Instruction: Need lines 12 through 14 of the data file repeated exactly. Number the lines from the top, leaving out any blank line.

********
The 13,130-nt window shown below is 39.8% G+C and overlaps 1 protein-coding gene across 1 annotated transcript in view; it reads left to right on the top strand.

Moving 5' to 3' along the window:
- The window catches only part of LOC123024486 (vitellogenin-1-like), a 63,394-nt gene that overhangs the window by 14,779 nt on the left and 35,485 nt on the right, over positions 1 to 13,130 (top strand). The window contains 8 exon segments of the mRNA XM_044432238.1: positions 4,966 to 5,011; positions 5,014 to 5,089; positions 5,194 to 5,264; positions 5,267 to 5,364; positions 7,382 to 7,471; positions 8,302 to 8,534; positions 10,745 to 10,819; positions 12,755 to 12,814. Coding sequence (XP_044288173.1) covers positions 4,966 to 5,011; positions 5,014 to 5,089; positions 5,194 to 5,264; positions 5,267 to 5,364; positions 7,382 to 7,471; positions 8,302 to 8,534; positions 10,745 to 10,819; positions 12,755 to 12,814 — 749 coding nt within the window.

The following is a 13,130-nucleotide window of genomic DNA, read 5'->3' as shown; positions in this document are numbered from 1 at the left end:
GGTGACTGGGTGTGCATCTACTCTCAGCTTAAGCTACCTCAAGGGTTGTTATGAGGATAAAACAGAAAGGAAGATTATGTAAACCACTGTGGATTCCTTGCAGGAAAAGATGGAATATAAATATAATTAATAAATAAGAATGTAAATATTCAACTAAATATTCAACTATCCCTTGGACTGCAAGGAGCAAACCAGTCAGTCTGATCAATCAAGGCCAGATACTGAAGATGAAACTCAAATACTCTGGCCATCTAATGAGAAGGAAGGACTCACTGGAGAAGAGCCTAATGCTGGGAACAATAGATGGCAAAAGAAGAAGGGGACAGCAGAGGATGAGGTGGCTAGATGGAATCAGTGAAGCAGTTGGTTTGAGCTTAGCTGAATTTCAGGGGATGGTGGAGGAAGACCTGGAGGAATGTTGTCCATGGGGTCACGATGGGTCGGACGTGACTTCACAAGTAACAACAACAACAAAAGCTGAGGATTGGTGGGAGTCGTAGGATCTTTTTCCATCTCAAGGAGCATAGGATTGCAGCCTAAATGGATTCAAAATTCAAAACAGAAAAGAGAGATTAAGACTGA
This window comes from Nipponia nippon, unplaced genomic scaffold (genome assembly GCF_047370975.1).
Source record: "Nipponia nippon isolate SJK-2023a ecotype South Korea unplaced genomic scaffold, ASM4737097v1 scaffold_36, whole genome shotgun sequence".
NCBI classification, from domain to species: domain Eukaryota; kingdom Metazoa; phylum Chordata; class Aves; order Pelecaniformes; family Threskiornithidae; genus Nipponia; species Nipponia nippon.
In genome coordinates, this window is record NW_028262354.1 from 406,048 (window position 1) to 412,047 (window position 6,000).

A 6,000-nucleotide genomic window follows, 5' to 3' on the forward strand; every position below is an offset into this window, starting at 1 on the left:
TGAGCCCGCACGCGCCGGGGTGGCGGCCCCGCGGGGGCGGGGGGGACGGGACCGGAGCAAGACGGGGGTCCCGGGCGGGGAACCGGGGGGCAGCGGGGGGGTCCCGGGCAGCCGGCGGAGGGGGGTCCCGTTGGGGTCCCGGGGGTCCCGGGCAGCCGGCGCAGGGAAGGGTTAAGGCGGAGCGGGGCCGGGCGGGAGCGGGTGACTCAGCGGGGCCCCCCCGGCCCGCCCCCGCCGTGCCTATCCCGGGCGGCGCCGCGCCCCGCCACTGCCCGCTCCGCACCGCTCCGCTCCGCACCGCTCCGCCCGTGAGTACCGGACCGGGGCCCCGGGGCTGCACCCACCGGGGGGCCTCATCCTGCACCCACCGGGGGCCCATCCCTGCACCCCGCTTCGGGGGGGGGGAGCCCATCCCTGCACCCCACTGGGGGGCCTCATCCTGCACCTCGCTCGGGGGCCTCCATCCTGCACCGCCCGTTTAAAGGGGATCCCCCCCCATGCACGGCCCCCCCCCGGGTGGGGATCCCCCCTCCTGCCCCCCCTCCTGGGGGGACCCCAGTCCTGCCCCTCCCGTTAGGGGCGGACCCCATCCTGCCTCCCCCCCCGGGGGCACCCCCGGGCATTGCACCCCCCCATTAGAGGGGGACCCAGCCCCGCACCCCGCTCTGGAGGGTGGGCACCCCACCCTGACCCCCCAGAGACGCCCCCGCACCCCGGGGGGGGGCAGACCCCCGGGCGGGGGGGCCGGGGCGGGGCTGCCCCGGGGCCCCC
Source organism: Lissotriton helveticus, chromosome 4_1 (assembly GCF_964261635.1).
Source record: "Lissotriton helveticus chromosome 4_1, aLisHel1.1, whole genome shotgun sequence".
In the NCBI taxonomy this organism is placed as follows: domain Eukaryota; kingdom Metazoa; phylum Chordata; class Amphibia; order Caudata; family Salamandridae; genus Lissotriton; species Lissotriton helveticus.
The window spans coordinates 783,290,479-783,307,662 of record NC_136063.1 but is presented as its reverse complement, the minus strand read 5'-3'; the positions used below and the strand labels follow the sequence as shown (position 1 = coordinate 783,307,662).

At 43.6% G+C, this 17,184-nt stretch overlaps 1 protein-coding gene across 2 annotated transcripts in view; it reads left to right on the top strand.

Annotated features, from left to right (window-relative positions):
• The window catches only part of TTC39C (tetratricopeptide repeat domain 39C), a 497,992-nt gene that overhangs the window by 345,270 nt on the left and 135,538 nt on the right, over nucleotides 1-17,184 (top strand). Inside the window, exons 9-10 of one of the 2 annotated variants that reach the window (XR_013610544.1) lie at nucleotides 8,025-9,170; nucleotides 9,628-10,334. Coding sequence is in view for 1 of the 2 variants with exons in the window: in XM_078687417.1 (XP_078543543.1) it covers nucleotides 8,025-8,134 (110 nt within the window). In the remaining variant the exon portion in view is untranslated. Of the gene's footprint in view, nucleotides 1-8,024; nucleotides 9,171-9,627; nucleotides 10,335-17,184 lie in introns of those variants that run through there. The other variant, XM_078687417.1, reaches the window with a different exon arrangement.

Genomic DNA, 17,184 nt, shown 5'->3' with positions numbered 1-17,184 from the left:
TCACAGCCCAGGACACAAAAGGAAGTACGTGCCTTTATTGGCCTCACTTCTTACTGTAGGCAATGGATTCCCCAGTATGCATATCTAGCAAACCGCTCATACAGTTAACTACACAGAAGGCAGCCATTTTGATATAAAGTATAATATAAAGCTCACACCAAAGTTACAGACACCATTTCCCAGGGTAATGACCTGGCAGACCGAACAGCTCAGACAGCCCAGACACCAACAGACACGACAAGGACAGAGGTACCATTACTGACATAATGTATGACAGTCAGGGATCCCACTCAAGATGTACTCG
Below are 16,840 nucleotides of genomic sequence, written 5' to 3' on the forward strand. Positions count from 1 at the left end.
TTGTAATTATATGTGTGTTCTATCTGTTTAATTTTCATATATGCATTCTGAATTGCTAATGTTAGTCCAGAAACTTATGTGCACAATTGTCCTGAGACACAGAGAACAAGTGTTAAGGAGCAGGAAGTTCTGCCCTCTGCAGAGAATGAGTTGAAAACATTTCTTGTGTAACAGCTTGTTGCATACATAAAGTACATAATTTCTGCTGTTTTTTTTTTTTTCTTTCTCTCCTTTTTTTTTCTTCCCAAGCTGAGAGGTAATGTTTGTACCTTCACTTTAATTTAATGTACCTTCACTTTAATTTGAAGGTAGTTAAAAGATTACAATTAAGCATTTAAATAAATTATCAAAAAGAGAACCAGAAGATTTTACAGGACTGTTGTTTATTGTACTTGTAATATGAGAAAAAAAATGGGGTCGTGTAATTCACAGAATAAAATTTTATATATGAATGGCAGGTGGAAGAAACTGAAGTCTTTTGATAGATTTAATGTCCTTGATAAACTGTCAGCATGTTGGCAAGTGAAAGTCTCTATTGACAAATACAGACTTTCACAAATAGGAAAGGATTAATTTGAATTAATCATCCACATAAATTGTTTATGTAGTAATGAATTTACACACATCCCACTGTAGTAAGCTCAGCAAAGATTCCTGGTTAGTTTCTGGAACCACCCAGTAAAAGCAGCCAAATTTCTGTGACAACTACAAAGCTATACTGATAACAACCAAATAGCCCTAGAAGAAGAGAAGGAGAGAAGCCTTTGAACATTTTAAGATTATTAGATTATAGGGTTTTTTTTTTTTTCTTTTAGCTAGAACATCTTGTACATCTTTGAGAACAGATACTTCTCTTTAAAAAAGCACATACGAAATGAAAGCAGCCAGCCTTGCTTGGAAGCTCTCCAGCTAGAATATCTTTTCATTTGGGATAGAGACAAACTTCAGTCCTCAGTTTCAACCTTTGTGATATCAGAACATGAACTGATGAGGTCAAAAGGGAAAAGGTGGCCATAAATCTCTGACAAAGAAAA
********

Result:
Source organism: Lissotriton helveticus, chromosome 4_1 (assembly GCF_964261635.1).
Source record: "Lissotriton helveticus chromosome 4_1, aLisHel1.1, whole genome shotgun sequence".
In the NCBI taxonomy this organism is placed as follows: domain Eukaryota; kingdom Metazoa; phylum Chordata; class Amphibia; order Caudata; family Salamandridae; genus Lissotriton; species Lissotriton helveticus.